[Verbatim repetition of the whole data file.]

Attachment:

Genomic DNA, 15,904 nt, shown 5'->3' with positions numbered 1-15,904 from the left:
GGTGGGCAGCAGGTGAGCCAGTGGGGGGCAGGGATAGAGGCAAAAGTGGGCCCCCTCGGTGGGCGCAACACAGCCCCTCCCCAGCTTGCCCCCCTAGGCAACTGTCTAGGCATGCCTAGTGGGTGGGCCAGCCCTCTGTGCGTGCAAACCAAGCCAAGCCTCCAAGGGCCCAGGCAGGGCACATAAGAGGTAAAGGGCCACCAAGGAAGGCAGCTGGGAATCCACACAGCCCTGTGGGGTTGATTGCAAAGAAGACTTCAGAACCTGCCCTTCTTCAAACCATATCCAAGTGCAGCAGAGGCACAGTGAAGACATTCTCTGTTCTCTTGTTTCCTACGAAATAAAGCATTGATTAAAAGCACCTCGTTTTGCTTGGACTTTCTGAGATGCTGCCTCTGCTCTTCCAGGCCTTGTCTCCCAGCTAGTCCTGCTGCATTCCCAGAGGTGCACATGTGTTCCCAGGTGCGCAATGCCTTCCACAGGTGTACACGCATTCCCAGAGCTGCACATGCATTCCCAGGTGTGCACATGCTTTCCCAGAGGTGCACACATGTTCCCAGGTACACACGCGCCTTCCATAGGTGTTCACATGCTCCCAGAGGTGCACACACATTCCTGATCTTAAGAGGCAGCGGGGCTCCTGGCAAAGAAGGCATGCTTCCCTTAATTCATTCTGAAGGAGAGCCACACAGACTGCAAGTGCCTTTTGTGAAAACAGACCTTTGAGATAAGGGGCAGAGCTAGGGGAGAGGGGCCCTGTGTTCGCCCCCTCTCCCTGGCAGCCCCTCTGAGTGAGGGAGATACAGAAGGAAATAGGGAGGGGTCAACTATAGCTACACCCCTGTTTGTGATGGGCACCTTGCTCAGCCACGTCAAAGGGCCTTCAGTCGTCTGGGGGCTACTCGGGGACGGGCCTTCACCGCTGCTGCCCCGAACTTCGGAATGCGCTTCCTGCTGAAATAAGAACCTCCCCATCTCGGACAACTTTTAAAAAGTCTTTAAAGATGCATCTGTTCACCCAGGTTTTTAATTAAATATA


Genomic DNA, 15,904 nt, shown 5'->3' with positions numbered 1-15,904 from the left:
GGTGGGCAGCAGGTGAGCCAGTGGGGGGCAGGGATAGAGGCAAAAGTGGGCCCCCTCGGTGGGCGCAACACAGCCCCTCCCCAGCTTGCCCCCCTAGGCAACTGTCTAGGCATGCCTAGTGGGTGGGCCAGCCCTCTGTGCGTGCAAACCAAGCCAAGCCTCCAAGGGCCCAGGCAGGGCACATAAGAGGTAAAGGGCCACCAAGGAAGGCAGCTGGGAATCCACACAGCCCTGTGGGGTTGATTGCAAAGAAGACTTCAGAACCTGCCCTTCTTCAAACCATATCCAAGTGCAGCAGAGGCACAGTGAAGACATTCTCTGTTCTCTTGTTTCCTACGAAATAAAGCATTGATTAAAAGCACCTCGTTTTGCTTGGACTTTCTGAGATGCTGCCTCTGCTCTTCCAGGCCTTGTCTCCCAGCTAGTCCTGCTGCATTCCCAGAGGTGCACATGTGTTCCCAGGTGCGCAATGCCTTCCACAGGTGTACACGCATTCCCAGAGCTGCACATGCATTCCCAGGTGTGCACATGCTTTCCCAGAGGTGCACACATGTTCCCAGGTACACACGCGCCTTCCATAGGTGTTCACATGCTCCCAGAGGTGCACACACATTCCTGATCTTAAGAGGCAGCGGGGCTCCTGGCAAAGAAGGCATGCTTCCCTTAATTCATTCTGAAGGAGAGCCACACAGACTGCAAGTGCCTTTTGTGAAAACAGACCTTTGAGATAAGGGGCAGAGCTAGGGGAGAGGGGCCCTGTGTTCGCCCCCTCTCCCTGGCAGCCCCTCTGAGTGAGGGAGATACAGAAGGAAATAGGGAGGGGTCAACTATAGCTACACCCCTGTTTGTGATGGGCACCTTGCTCAGCCACGTCAAAGGGCCTTCAGTCGTCTGGGGGCTACTCGGGGACGGGCCTTCACCGCTGCTGCCCCGAACTTCGGAATGCGCTTCCTGCTGAAATAAGAACCTCCCCATCTCGGACAACTTTTAAAAAGTCTTTAAAGATGCATCTGTTCACCCAGGTTTTTAATTAAATATA